We would encourage other fathers and sons (and mothers and daughters!) to join us.

jime


Iím going to save the baseball card industry and hereís how Iím going to do it

In a world full of new challenges by means of shortening economy, dollar crisis, war and recession; can we save the collectible and Baseball card business? In order to do so, we need to be very creative. We will be exposing how we think it can be done.

The Internet has shortened the collector stores offer. Not everyone is updated in the technology side of the business. I am proposing that major card companies help in developing internal web sites for small stores that goes not have the ability or resources to do so. Since dealers sell bigger items (card boxes, memorabilia, etc), Card Companies will be helping to sell their own products. Most small stores have lots of good material that can be sold this way. However, if the store owner wants to sell smaller items (individual cards, sets, figures, etc.), they must invest into improving their webpage capabilities and not being paid by card companies.

In general terms for the industry, I will vote for three major licenses (Topps, UD and maybe Donruss) on Baseball cards. Market will support it, as long as the offer is limited to six products per brand. An agreement must be made to make one product per brand as a product directed to kids (ie.UD 1st pitch, etc.). Low cost product, $1 range. Then, 1-2 regular products and three to four other products on high end status, and may include variations, inserts and parallels. Even high end product should be available for hobby and retail markets (smaller boxes, individual packs). {Note: SCD get out an article 2 weeks ago confirming this, I wrote the article first!}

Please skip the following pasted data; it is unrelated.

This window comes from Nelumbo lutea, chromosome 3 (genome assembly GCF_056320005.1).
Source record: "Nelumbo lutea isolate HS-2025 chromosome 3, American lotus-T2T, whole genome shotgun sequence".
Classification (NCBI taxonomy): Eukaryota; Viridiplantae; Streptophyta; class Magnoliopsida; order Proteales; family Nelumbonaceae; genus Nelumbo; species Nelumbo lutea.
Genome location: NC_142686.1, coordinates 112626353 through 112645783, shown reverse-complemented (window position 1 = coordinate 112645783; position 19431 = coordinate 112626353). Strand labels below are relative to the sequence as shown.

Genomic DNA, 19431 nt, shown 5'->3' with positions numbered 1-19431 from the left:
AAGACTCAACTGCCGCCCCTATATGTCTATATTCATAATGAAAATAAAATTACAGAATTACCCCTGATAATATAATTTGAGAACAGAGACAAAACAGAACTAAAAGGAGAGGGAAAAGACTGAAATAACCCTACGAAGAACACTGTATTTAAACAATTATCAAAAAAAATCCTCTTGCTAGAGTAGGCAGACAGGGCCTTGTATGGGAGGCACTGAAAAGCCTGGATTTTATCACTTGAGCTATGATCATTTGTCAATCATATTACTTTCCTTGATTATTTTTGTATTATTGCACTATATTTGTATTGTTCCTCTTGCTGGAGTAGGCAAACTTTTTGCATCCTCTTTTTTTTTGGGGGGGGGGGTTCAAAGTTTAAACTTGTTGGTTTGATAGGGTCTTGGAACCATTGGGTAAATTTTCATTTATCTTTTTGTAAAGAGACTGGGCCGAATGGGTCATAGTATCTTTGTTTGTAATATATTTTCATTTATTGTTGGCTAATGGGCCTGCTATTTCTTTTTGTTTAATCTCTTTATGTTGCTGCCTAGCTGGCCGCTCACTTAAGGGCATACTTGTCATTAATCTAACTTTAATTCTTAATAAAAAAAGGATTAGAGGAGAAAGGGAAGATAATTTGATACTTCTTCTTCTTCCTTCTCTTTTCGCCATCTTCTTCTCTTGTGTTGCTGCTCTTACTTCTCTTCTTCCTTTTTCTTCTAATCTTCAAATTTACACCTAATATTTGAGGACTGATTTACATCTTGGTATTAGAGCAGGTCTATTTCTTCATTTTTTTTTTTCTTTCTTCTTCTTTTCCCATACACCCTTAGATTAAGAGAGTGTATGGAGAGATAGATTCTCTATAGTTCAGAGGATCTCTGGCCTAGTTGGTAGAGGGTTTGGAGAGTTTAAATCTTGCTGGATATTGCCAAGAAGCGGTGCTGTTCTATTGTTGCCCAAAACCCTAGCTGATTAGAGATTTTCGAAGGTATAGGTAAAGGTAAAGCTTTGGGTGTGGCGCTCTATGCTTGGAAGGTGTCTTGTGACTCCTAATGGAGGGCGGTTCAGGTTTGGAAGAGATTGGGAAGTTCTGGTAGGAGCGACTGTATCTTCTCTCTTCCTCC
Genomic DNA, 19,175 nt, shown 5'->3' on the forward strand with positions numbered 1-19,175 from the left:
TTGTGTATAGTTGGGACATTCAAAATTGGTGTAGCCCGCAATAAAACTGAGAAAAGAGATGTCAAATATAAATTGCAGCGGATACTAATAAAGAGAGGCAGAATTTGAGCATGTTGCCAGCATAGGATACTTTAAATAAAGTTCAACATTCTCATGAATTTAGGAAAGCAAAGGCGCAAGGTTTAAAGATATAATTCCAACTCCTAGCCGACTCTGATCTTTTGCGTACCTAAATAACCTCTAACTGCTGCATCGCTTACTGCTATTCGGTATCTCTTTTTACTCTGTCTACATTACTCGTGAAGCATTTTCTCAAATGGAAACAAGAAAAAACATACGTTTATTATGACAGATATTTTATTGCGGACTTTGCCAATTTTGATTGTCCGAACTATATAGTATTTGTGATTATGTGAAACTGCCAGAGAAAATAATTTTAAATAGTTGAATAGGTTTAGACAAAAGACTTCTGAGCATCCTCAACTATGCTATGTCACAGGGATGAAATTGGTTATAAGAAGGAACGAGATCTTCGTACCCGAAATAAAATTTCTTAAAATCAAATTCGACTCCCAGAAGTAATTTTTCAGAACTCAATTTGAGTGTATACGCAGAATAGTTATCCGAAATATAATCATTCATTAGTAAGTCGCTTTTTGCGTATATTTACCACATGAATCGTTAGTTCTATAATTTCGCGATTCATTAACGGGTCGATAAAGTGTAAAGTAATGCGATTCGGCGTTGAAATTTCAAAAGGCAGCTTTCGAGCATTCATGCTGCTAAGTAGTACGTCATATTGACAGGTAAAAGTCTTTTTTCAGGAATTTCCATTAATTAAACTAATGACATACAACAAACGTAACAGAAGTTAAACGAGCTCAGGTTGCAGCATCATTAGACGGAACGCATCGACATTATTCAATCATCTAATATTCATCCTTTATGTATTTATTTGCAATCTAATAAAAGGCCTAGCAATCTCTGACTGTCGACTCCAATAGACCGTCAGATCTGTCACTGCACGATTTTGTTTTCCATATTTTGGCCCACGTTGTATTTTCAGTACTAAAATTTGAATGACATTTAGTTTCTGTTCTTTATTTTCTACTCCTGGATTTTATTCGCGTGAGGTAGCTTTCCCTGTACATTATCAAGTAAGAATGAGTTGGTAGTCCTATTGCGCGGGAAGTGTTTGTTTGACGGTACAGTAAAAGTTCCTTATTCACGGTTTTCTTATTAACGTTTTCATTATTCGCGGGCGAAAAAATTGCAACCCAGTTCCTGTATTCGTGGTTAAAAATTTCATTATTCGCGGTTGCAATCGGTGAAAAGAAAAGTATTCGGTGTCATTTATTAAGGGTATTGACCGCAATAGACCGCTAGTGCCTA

In terms of Game used, they should be offered but on a limited quantity, to make it more valuable. Autos should be included always, not in a redemption form. Sticker or card auto most be determined on the type of product material (ie. UD Sweet Spot must be card auto, Regular Topps might be in sticker). High cost product may have its differences in this terms.

Promotions for kids should be run on Hobby stores on a monthly basis to attract kids. Also for everyone (kids and adults), these same promotions should run during spring training, Openning Day, All Stars weekend and during playoffs and World Series. All major hobby stores on all states and territories, as well as Canada and any other country MUST be included. The availability of a telecast by web-seminar should be promoted by major companies on these dates. They must use for showcase new products, as well as promoting all they want of newer/old products.

A major card trading circuit must be promoted by manufacturing companies. They must create a shared website and all actual major trading groups must be taken into consideration and participate as contributor. Card trading days must be promoted monthly by hobby stores. All attendees must leave their needs. This would promote set building, team collecting and individual players collecting. They should share with other collectors and hobby stores owner must use this as selling/trading days that may help increase their sales.

Every state, territory and/or country must have a yearly convention, sponsored by each manufacturing company. Promotional items will be distributed, baseball players must be invited for signing (most free signing), and trading must be a great part of the activity.